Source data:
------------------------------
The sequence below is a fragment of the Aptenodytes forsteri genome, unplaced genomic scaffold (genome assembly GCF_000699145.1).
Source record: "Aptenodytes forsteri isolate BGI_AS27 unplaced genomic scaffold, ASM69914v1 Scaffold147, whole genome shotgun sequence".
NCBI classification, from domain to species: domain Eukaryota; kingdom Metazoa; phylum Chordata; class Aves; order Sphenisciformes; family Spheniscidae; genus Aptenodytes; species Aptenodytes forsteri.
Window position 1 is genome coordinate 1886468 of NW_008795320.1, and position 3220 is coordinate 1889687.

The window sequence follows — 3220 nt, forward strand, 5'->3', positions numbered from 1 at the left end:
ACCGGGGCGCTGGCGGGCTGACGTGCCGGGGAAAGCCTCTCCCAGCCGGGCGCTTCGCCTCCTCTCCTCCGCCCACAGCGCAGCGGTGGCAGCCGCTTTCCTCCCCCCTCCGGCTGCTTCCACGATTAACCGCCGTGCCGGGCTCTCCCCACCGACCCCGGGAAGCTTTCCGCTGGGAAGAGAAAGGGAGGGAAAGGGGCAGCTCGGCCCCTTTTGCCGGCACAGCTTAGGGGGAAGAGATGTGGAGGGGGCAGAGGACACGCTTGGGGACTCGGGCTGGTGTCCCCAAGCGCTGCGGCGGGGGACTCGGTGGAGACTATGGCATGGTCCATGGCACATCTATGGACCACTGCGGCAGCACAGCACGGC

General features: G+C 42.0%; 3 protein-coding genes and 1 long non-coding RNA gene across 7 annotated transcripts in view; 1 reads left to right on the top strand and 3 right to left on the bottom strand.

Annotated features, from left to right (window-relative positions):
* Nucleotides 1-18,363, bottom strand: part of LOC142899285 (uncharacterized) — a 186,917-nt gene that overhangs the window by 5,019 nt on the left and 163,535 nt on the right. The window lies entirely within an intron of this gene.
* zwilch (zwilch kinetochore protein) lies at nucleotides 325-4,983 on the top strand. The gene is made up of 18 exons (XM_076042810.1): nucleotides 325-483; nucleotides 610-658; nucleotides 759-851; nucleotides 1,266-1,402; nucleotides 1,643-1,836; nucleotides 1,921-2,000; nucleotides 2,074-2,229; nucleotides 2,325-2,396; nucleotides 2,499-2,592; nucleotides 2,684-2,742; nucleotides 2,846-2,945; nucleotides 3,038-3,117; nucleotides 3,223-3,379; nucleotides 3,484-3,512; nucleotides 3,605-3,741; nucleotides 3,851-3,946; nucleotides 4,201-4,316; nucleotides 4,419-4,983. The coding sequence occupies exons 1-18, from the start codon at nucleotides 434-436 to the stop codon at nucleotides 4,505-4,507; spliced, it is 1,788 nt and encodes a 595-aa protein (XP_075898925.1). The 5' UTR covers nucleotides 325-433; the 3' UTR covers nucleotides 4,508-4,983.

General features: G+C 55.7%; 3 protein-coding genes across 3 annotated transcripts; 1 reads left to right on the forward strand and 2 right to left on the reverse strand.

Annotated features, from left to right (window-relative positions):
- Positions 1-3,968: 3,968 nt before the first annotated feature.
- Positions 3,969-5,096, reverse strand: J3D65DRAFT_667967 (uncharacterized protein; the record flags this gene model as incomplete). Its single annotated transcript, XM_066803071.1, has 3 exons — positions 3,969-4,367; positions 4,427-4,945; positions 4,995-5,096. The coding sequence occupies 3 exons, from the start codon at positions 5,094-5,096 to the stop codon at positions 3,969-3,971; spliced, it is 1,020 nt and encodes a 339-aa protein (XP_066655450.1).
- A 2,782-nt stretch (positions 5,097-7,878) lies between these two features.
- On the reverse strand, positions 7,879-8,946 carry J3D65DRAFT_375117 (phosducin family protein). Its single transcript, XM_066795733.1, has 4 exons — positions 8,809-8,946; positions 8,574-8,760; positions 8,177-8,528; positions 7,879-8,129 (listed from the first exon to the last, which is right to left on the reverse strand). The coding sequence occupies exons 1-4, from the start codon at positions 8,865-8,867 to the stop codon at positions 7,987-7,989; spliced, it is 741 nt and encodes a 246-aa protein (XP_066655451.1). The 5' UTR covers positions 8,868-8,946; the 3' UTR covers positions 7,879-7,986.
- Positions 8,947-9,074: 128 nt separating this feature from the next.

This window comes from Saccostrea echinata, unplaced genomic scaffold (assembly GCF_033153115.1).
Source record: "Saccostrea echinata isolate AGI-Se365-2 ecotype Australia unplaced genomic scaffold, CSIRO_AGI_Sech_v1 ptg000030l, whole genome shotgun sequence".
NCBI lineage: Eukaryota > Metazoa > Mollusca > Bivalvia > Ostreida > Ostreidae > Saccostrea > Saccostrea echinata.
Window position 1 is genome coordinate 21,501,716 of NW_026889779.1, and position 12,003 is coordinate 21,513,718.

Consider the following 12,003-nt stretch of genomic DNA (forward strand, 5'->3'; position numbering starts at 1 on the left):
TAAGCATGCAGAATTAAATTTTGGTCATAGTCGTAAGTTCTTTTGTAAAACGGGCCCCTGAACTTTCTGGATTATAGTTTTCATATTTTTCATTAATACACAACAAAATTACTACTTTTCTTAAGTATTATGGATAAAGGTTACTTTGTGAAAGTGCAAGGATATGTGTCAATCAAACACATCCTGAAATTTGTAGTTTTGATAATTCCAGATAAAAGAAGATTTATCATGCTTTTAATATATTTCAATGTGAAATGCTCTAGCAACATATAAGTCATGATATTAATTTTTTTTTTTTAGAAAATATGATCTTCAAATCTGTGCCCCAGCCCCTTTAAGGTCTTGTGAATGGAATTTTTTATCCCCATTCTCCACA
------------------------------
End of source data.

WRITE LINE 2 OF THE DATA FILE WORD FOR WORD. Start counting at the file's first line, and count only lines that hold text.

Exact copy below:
Source record: "Aptenodytes forsteri isolate BGI_AS27 unplaced genomic scaffold, ASM69914v1 Scaffold147, whole genome shotgun sequence".